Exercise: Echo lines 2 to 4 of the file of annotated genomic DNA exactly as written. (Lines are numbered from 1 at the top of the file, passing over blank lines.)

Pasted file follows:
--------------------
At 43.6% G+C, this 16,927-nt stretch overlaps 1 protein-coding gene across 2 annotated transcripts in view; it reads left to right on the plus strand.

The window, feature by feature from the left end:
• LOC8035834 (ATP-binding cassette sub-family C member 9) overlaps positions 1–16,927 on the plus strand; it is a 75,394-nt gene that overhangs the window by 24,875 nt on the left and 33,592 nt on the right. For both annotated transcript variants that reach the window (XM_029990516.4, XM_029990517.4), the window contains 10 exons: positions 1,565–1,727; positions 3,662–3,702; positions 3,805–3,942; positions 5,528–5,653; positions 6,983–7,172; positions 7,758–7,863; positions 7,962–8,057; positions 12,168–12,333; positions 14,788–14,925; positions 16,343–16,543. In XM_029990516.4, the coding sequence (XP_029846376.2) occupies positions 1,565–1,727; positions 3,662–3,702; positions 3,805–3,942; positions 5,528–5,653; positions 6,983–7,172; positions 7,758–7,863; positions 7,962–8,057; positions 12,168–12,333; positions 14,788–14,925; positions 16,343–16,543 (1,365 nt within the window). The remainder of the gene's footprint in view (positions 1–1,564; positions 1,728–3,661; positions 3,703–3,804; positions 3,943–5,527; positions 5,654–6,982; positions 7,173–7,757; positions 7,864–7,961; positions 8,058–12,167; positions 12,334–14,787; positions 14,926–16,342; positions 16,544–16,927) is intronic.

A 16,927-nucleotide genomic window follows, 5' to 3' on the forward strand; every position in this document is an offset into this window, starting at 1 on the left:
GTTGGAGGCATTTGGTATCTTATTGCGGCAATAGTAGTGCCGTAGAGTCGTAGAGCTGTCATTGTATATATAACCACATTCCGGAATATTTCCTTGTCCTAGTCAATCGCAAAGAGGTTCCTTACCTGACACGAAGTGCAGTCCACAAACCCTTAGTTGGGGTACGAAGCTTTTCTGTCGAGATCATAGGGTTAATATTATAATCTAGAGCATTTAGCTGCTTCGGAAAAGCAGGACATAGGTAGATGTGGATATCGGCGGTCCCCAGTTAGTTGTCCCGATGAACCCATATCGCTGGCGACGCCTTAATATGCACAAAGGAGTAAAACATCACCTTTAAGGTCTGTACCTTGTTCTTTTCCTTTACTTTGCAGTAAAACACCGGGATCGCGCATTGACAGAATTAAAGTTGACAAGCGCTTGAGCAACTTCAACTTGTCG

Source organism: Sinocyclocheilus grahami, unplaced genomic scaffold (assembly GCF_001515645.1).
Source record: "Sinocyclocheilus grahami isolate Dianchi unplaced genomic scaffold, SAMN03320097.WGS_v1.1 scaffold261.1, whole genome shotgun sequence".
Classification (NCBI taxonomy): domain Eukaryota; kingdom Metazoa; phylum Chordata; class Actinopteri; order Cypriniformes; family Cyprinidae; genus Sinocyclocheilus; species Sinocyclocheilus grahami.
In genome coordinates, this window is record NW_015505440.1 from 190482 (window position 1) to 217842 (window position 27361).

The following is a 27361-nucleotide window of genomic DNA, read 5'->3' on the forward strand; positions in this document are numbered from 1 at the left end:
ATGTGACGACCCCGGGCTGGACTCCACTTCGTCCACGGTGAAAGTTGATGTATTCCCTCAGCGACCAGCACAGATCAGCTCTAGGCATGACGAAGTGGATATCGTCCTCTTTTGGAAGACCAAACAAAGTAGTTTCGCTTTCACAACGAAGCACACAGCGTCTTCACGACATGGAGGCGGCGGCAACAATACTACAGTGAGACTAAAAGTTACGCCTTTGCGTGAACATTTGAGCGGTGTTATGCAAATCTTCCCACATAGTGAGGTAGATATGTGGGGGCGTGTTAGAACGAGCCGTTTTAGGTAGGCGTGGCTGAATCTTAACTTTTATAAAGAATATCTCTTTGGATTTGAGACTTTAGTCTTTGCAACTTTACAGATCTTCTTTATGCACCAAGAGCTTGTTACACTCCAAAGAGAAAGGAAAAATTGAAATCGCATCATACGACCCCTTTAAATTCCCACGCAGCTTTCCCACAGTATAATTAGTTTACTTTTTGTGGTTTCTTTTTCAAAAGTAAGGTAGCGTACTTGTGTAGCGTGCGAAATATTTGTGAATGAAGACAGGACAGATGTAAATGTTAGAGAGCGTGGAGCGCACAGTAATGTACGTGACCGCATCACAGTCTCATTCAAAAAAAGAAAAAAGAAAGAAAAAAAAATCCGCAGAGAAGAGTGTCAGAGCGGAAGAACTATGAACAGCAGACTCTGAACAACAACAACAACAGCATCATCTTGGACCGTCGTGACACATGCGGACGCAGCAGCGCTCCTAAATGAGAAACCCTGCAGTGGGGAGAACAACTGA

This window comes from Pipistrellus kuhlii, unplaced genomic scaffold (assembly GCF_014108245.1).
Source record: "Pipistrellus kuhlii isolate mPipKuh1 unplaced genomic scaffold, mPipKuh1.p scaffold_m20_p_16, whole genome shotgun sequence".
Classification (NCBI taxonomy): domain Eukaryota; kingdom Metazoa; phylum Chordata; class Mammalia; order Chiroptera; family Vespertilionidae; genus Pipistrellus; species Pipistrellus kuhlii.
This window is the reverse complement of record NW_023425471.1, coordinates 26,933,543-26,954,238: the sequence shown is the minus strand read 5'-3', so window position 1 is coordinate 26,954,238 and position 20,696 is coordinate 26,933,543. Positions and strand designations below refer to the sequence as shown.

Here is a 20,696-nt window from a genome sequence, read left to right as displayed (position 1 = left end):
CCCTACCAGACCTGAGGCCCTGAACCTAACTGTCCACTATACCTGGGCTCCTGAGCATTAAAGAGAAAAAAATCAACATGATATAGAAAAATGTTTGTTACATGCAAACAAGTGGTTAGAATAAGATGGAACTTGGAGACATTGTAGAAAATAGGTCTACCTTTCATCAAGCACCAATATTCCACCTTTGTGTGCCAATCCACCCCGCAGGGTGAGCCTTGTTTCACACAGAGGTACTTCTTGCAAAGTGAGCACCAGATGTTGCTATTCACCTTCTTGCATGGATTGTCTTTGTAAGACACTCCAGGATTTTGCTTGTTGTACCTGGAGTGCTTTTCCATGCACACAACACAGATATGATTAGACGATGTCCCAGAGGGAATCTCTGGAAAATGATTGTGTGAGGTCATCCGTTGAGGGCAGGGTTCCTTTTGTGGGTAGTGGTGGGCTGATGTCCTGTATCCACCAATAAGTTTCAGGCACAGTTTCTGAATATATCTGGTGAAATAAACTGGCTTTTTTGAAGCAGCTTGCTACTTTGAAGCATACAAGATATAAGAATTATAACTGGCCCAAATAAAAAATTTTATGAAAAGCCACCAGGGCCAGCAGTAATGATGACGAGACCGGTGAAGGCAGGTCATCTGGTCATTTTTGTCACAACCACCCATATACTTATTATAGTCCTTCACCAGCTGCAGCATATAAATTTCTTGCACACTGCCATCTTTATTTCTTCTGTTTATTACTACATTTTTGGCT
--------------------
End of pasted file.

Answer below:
The window, feature by feature from the left end:
• LOC8035834 (ATP-binding cassette sub-family C member 9) overlaps positions 1–16,927 on the plus strand; it is a 75,394-nt gene that overhangs the window by 24,875 nt on the left and 33,592 nt on the right. For both annotated transcript variants that reach the window (XM_029990516.4, XM_029990517.4), the window contains 10 exons: positions 1,565–1,727; positions 3,662–3,702; positions 3,805–3,942; positions 5,528–5,653; positions 6,983–7,172; positions 7,758–7,863; positions 7,962–8,057; positions 12,168–12,333; positions 14,788–14,925; positions 16,343–16,543. In XM_029990516.4, the coding sequence (XP_029846376.2) occupies positions 1,565–1,727; positions 3,662–3,702; positions 3,805–3,942; positions 5,528–5,653; positions 6,983–7,172; positions 7,758–7,863; positions 7,962–8,057; positions 12,168–12,333; positions 14,788–14,925; positions 16,343–16,543 (1,365 nt within the window). The remainder of the gene's footprint in view (positions 1–1,564; positions 1,728–3,661; positions 3,703–3,804; positions 3,943–5,527; positions 5,654–6,982; positions 7,173–7,757; positions 7,864–7,961; positions 8,058–12,167; positions 12,334–14,787; positions 14,926–16,342; positions 16,544–16,927) is intronic.

A 16,927-nucleotide genomic window follows, 5' to 3' on the forward strand; every position in this document is an offset into this window, starting at 1 on the left: